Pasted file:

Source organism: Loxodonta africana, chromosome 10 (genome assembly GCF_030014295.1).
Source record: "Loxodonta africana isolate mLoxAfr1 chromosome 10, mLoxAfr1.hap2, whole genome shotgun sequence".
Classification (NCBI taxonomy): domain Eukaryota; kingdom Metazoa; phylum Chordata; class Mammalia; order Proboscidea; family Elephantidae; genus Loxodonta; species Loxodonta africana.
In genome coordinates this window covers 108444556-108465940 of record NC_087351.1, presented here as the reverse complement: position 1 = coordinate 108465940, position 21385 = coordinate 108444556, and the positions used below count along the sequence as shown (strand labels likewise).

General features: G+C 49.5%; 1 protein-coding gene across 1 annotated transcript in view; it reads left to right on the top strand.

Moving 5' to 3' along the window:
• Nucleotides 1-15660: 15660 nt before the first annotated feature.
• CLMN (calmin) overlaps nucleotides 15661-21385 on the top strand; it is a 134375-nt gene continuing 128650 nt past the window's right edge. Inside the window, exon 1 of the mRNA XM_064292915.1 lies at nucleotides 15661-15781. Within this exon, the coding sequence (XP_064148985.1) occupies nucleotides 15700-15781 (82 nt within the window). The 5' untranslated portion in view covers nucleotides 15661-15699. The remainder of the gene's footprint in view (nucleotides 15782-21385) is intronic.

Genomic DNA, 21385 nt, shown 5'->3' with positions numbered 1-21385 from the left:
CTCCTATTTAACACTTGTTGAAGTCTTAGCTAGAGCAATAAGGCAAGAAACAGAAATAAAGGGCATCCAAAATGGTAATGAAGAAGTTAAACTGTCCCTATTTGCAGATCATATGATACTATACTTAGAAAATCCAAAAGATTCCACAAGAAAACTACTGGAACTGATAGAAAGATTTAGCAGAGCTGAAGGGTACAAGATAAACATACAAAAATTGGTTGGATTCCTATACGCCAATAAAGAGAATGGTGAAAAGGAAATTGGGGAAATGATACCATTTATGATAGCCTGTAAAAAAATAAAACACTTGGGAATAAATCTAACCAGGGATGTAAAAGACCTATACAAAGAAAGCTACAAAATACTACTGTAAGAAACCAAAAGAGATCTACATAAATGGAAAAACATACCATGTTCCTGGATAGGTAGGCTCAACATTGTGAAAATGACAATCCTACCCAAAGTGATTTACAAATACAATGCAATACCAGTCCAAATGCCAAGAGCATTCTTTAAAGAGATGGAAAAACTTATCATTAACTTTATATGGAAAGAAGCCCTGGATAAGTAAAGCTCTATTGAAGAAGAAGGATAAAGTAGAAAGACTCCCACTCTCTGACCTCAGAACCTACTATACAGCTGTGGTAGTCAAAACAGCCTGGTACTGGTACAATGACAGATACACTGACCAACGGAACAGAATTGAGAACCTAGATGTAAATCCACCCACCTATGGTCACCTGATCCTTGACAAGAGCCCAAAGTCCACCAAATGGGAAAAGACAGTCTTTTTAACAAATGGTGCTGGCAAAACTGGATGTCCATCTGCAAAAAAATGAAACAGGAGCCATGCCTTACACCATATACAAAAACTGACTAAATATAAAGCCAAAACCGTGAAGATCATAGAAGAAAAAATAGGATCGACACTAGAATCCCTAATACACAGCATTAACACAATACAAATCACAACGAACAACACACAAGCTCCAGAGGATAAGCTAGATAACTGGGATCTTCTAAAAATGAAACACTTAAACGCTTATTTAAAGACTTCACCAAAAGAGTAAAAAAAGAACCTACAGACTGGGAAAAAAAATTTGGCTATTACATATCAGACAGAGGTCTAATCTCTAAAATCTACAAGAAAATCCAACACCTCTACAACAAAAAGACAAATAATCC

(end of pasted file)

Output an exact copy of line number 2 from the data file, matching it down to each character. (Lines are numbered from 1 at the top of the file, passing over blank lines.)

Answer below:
Source record: "Loxodonta africana isolate mLoxAfr1 chromosome 10, mLoxAfr1.hap2, whole genome shotgun sequence".